RPGLE %eof, %equal, %found – whats the difference? 

 October 7, 2009

By  NickLitten

ILE RPG – has wonderful built in functions to replace the smelly old *indicator techniques in old RPG3. The modern generation of RPGLE %eof, %equal, %found %BIFS let us accurately and clearly handle native file IO.

The trouble is; using the wrong built in function can be easy to do and sometimes not easy to spot an obvious error. It’s not as annoying as coding an indicator on the wrong column in old style RPG3 or RPG400, but it’s still thoroughly frustrating when you stare at a CHAIN statement and cant figure out why its not working. Only to realise that you should have checked for %FOUND rather than %EOF  šŸ™‚

RPGLE %eof, %equal, %found

So whats the difference between (hint this code is wrong!):

Chain (keyfields) filename;
If Not %eof( filename );
--- do something ---

and Code (hint this code is correct!):

Chain (keyfields) filename;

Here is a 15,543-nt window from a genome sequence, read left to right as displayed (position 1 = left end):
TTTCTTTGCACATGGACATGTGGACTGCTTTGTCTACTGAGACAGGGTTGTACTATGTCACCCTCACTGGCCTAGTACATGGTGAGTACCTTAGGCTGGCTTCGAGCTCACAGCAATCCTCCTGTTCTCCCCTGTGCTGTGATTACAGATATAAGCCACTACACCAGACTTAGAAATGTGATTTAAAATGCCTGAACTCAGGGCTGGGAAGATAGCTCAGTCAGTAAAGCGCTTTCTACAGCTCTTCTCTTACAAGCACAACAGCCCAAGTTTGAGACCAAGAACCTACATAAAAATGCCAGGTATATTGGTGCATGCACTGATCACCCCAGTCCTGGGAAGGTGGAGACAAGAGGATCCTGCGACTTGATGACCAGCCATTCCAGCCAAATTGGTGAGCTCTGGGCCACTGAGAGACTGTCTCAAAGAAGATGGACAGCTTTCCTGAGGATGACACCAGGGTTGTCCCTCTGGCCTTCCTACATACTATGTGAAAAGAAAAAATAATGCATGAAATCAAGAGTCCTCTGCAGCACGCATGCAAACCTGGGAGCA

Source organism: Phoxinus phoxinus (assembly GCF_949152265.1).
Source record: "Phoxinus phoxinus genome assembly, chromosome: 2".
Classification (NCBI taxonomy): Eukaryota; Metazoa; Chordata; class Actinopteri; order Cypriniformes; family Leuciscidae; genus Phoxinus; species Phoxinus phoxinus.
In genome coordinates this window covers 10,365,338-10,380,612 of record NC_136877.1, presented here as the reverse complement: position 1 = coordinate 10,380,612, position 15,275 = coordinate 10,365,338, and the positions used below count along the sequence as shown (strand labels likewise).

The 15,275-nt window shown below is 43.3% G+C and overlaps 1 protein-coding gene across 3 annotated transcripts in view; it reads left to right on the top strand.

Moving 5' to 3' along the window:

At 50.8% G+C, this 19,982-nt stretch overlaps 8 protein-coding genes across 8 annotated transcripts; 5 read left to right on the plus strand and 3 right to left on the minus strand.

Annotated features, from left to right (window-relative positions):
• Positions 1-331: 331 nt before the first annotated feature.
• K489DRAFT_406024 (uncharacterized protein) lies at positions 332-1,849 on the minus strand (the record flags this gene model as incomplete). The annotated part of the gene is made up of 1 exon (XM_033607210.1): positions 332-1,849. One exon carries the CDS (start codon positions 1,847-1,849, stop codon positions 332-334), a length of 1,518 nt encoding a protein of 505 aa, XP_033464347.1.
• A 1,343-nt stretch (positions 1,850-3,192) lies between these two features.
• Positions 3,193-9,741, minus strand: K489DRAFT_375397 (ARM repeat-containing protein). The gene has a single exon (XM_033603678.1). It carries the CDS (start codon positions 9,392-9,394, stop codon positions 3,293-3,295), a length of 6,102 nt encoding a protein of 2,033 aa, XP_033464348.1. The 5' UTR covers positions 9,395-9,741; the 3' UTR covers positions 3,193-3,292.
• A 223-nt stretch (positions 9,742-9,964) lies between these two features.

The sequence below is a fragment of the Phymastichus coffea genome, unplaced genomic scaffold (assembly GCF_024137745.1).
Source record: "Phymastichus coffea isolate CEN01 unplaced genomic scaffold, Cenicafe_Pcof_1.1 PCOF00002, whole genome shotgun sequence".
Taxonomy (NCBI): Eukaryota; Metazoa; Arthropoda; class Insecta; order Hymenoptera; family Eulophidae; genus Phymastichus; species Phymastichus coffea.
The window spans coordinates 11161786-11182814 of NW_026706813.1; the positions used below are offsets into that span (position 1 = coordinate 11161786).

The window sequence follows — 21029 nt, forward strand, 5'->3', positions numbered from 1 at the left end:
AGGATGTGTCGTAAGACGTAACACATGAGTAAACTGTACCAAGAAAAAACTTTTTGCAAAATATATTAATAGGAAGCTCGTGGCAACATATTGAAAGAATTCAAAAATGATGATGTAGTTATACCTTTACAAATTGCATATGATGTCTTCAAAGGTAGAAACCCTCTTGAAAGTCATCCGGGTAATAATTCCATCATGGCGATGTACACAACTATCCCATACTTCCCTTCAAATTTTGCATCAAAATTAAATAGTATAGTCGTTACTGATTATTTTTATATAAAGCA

If %Found( filename )
--- do something ---

And why would you use one over the other?


if you are using CHAIN then use %FOUND if your using READ then use %EOF

  • Chain – %Found
  • Check – %Found
  • CheckR – %Found
  • Delete – %Found
  • LookUp – %Equal, %Found
  • Read – %Eof
  • ReadC – %Eof
  • ReadE – %Eof
  • ReadP – %Eof
  • ReadPE – %Eof
  • Scan – %Found
  • SetGT – %Found
  • SetLL – %Equal, %Found
  • Write (subfile only) – %Eof

and there you have it

If you want to see a code example have a look here

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IBM i Software Developer, Digital Dad, AS400 Anarchist, RPG Modernizer, Shameless Trekkie, Belligerent Nerd, Englishman Abroad and Passionate Eater of Cheese and Biscuits. Nick Litten Dot Com is a mixture of blog posts that can be sometimes serious, frequently playful and probably down-right pointless all in the space of a day. Enjoy your stay, feel free to comment and remember: If at first you don't succeed then skydiving probably isn't a hobby you should look into.

Nick Litten

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